…If you’re not into reading about that stuff then look away now!  This is, to be honest, a self-indulgent post.  (Hmmm, are any blog posts not self-indulgent? Discuss…)  I’ve decided to write it, and I plan to write as honestly as I know how, because I have this stuff on my mind.  I’ve never quite resolved the rather difficult birth experience I had with my daughter, never quite come to terms with failing to be able to breastfeed her and as we hope to have another child (though that’s proving to be, once again, a slow process) I thought it might do me some good to get this stuff out of my head and somehow resolved.  I’m looking for a bit of catharsis, and you, my friends, are about to bear witness if you want to.  If you don’t want to get inside my head that much, and feel there is such a thing as too much information (you’re right) I recommend you exercise your ‘get out of jail free’ card and click on someone else’s blog instead.  There have been some letters and articles in the press recently, and intermittently over the years, which relate particularly to the issue of breastfeeding, and I need to sort that out in my head . So that is, as the post title suggests, the main topic here today.


 Everyone knows, or should know by now, that breast feeding is the best way for a baby to be fed.  The World Health Organisation says


Breastfeeding is the ideal way of providing young infants with the nutrients they need for healthy growth and development. Virtually all mothers can breastfeed, provided they have accurate information, and the support of their family and the health care system. Colostrum, the yellowish, sticky breast milk produced at the end of pregnancy, is recommended by WHO as the perfect food for the newborn, and feeding should be initiated within the first hour after birth. Exclusive breastfeeding is recommended up to 6 months of age.

There’s not much to argue with there really.  It’s the way women (female mammals even) are designed to nourish their young.  There is no more natural process, and yet I have been all too aware that we as a nation are not so good at this:

UK breastfeeding rates

The Office for National Statistics performs its Infant Feeding Survey every five years. The figures from the 2005 survey were published in March 2008. The 2005 figures show some significant improvements from the 2000 survey. Key findings were:
  • The proportion of babies breastfed at birth in the UK rose by seven per cent.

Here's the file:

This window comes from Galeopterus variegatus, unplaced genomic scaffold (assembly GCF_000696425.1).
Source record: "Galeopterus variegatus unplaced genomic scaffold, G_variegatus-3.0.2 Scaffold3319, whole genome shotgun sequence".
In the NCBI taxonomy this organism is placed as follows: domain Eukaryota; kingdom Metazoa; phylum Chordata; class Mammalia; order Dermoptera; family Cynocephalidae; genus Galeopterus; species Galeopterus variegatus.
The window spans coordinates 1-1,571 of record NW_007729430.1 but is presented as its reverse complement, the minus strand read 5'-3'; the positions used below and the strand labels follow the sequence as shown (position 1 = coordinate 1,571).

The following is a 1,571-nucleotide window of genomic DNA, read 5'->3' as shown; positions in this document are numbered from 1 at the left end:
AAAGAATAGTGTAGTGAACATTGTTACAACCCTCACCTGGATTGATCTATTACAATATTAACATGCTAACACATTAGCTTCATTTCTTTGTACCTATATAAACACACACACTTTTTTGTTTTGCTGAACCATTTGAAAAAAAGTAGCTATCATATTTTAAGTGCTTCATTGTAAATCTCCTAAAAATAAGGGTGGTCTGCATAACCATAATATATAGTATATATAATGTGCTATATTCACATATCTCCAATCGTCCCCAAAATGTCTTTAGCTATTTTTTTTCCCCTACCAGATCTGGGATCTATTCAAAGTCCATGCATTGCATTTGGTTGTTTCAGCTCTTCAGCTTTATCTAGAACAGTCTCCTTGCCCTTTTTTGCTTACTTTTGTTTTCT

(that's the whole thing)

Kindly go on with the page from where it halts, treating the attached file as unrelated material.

• Initiation rates in both Scotland and Northern Ireland rose by eight per cent and those in England and Wales by seven per cent.
  • Scotland, which showed the greatest increases in the prevalence of breastfeeding at ages up to nine months in 2000, appears to have stabilised in 2005, with a small increase in the rate at four months and no increase at six and nine months. By contrast, the other countries show an increase at all ages.
  • Overall, only 35 per cent of UK babies are being exclusively breastfed at one week, 21 per cent at six weeks, 7 per cent at four months and 3 per cent at five months.
  • In 2005, for the first time, figures for Wales were separated from those for England. This will enable each country to see their individual progress at the next survey in 2010.

(from Unicef report released in 2008)

So, the UK sucks at breastfeeding (ha, no pun intended).  So when I, an expectant mother 5 years ago, contemplated breastfeeding I knew 1) it was something I planned on doing, I didn’t seriously consider not breastfeeding my child 2)there was some reason most mothers didn’t breastfeed their children in this country.  As a community education worker, working in a family centre, I was very aware of the various health education initiatives there were around this as well as having the chance to see for myself what the mums in my professional as well as my personal life were doing in this regard.  (Not quite in line with the statistics, I actually know and knew then quite a number of people who would breastfeed exclusively for long periods, less than those using formula but not significantly so).
Anyway, my daughter was born a little more than 4 1/2 years ago now.  It wasn’t the easiest of births, there was quite a lot of medical intervention – much more than I had anticipated being possible, short of having a caesarean.  One of the consequences of this was that in the hours immediately after she was born I was pretty out of it, pretty feeble.  Even now, that first night is not really ‘there’, just snapshots and sort of flashback moments.  Is this, I wonder, part of the reason why my daughter didn’t manage to ‘latch on’ successfully at first?  Or when I tried again later?  And with increasing urgency, later again. 
The midwives taught me hurriedly how to express some of that early crucial milk, called colostrum, and my daughter was fed it in a little tiny cup, like a medicine cap with a lip to it, so future attempts at breastfeeding wouldn’t be damaged. This was to us as new parents just so strange.  Well everything was strange, and we were reeling from the experience, but the idea of feeding our tiny brand new daughter from a miniature plastic cup just seemed surreal.